This guy may well say things like this to 20 people a week, it would be more worrisome if you had some sort of history of other personal interaction with him, but he may well have forgotten all about you by now. Although, since you live on a relatively isolated street, you might give some thought to your general household security. I wouldn't assume the men in the car were his friends, they may have just gotten him into the car to avoid any police involvement.

I'd be more worried about what was going on in your driveway before you showed up. My take on it is that 2 people in a car wanted a private place to meet with a pedestrian for some reason, perhaps to hand things to each other where no one else would see them. You probably don't want your driveway to continue to be this place, even if that guy doesn't return. You can call the police non-emergency number (find the one for the nearest station/substation), discuss the situation of people having meetings in your driveway as well as what happened after you discovered them, and request increased police patrols.

I suppose this isn't helping you to get over feeling vulnerable/anxious in the short term, but in the long run the cure for feeling less vulnerable, and for feeling less anxious about being vulnerable, is to be less vulnerable.
posted by yohko at 3:23 PM on June 15, 2012 [5 favorites]


I agree with the others above. This is an asshole trying to prove how big the hole in his ass really is because he was surrounded by his friends. It's unlikely that he will come back to do anything, but next time, have your phone and photograph his license plate and his face if you can.

The other thing I might do, if I was really feeling brave, would be to go to my neighbors and describe what happened. If it happened to you, it could happen to them. Having a "neighborhood watch" kind of mentality might be worthwhile.

Never mind Bernhard Goetz, don't go George Zimmerman. Leave this stuff to the police.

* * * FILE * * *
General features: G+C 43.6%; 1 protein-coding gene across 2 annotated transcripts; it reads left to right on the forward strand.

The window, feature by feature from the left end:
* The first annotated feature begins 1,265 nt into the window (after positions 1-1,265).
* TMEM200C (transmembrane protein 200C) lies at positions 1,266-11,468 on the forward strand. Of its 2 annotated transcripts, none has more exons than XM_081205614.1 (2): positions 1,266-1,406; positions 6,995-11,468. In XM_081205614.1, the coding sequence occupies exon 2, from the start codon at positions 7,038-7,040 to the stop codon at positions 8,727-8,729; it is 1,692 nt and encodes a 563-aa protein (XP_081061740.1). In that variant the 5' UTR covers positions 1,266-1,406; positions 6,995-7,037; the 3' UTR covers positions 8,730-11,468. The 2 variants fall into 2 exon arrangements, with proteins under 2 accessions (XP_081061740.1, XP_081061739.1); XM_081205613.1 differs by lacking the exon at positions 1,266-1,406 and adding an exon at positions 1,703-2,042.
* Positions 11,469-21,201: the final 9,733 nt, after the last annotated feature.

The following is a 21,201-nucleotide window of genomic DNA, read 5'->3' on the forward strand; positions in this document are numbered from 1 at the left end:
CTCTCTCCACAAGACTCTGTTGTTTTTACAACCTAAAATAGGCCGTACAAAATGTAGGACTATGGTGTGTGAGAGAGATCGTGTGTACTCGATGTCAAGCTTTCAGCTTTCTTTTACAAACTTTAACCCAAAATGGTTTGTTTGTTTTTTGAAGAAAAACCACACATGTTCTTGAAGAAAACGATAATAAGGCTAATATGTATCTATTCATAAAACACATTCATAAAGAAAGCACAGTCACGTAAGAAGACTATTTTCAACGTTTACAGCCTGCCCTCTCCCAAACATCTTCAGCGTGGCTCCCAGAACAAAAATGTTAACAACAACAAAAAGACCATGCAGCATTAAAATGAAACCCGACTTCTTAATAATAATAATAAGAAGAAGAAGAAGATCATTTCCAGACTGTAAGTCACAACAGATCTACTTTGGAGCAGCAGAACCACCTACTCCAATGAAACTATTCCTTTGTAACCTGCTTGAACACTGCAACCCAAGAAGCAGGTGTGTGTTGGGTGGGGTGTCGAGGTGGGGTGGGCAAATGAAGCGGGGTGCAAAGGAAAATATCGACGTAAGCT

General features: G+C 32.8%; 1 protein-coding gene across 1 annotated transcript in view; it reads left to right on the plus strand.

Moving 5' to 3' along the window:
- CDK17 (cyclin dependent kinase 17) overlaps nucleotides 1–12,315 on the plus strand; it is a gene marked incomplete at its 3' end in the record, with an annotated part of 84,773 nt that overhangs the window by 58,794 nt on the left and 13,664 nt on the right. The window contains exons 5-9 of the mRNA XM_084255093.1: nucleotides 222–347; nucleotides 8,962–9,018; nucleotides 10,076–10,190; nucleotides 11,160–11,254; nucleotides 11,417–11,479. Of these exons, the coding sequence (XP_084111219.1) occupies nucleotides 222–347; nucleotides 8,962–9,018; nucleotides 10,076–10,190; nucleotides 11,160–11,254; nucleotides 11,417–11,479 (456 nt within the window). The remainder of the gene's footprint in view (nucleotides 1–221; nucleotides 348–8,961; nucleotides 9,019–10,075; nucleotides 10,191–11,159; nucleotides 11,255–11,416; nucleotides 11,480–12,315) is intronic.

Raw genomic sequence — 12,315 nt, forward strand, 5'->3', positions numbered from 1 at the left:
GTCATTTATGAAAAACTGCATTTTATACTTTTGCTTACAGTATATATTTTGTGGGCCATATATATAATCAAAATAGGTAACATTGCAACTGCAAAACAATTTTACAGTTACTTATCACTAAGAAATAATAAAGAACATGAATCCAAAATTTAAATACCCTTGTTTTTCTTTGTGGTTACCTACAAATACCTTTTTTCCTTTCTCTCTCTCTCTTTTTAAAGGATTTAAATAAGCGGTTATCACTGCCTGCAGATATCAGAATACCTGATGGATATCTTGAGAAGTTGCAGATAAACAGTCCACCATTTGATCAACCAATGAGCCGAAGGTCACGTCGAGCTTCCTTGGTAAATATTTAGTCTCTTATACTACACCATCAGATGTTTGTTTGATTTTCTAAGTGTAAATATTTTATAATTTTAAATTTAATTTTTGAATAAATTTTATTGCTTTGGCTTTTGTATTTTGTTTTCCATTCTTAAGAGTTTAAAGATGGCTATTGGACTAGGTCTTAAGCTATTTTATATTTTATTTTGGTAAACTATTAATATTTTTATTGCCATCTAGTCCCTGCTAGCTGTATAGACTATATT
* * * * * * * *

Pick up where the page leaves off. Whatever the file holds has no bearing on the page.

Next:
posted by HeyAllie at 3:24 PM on June 15, 2012 [3 favorites]


I've been in hundreds of these situations because I grew up somewhere backwards and I'm idiot enough not to avoid them. What you saw here was someone with a pathological fear of not being the alpha wolf in any given situation. Everything he said and did, from "When we're ready" to "I know where you live" was just him abiding by his core, crazy but common, ethos of "at all costs, never back down."

Easily, the situation you were in could have escalated into violence, but you managed not to force it that far. Once you parted ways, however, this is basically over as far as he's concerned. His concern was for not losing face in the moment. He won't come back to your house and if you see him again, he'll probably (assuming he recognizes you) say something derogatory to whoever he's with and leave it at that. If you confront him, you'll just start a new incident and once again run the risk of violence.

So, basically, don't woory about it. Be content knowing that you navigated this in close to the best possible way (by showing a spine and keeping it on his level, without forcing him into fight mode) and that his existence is a pretty bleak one compared to yours.
posted by 256 at 3:48 PM on June 15, 2012 [11 favorites]


About ten years ago, I had a neighbour who was in a band. They would rehearse late into the evening and attracted an "interesting" crowd, which included several obvious drug users. One guy would constantly wander over through the trees at the edge of the front yard and be a general nuisance. He would say similar things, shaking his fist and being generally uncouth. He often broke into odd profanity.

The first time it happened, the anxiety was similar. The memories of that evening are still clear, sitting on the edge of the bed, unable to sleep. 'What happens if he comes back?' We had a bat by the door at that time. I considered how I would respond if threatened again. For about a month, I was on edge. When there were noises outside, I popped up and went to peek through the blinds, peering out to see if he was back.